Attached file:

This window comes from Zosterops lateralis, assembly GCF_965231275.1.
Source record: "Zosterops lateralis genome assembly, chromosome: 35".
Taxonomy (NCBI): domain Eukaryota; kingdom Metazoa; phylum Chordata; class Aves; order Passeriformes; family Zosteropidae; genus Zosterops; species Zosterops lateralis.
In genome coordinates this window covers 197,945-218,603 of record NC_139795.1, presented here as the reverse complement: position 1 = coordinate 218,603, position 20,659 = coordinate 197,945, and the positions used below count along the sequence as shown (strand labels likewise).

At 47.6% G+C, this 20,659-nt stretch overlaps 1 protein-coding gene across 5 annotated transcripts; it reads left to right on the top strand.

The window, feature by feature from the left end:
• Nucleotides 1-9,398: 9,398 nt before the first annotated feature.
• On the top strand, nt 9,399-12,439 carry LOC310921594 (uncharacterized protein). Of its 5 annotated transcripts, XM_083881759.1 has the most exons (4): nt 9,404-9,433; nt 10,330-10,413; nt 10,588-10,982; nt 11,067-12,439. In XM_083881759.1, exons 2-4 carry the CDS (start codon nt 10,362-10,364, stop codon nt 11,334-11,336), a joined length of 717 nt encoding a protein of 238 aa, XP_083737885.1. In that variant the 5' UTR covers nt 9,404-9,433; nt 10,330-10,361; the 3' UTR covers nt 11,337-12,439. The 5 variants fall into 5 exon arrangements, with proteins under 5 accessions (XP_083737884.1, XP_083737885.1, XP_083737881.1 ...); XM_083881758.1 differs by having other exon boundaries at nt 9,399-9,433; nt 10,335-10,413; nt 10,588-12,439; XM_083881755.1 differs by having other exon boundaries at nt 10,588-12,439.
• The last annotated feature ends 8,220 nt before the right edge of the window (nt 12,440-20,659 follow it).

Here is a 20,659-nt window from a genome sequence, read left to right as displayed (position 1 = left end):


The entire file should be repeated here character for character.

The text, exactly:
This window comes from Zosterops lateralis, assembly GCF_965231275.1.
Source record: "Zosterops lateralis genome assembly, chromosome: 35".
Taxonomy (NCBI): domain Eukaryota; kingdom Metazoa; phylum Chordata; class Aves; order Passeriformes; family Zosteropidae; genus Zosterops; species Zosterops lateralis.
In genome coordinates this window covers 197,945-218,603 of record NC_139795.1, presented here as the reverse complement: position 1 = coordinate 218,603, position 20,659 = coordinate 197,945, and the positions used below count along the sequence as shown (strand labels likewise).

At 47.6% G+C, this 20,659-nt stretch overlaps 1 protein-coding gene across 5 annotated transcripts; it reads left to right on the top strand.

The window, feature by feature from the left end:
• Nucleotides 1-9,398: 9,398 nt before the first annotated feature.
• On the top strand, nt 9,399-12,439 carry LOC310921594 (uncharacterized protein). Of its 5 annotated transcripts, XM_083881759.1 has the most exons (4): nt 9,404-9,433; nt 10,330-10,413; nt 10,588-10,982; nt 11,067-12,439. In XM_083881759.1, exons 2-4 carry the CDS (start codon nt 10,362-10,364, stop codon nt 11,334-11,336), a joined length of 717 nt encoding a protein of 238 aa, XP_083737885.1. In that variant the 5' UTR covers nt 9,404-9,433; nt 10,330-10,361; the 3' UTR covers nt 11,337-12,439. The 5 variants fall into 5 exon arrangements, with proteins under 5 accessions (XP_083737884.1, XP_083737885.1, XP_083737881.1 ...); XM_083881758.1 differs by having other exon boundaries at nt 9,399-9,433; nt 10,335-10,413; nt 10,588-12,439; XM_083881755.1 differs by having other exon boundaries at nt 10,588-12,439.
• The last annotated feature ends 8,220 nt before the right edge of the window (nt 12,440-20,659 follow it).

Here is a 20,659-nt window from a genome sequence, read left to right as displayed (position 1 = left end):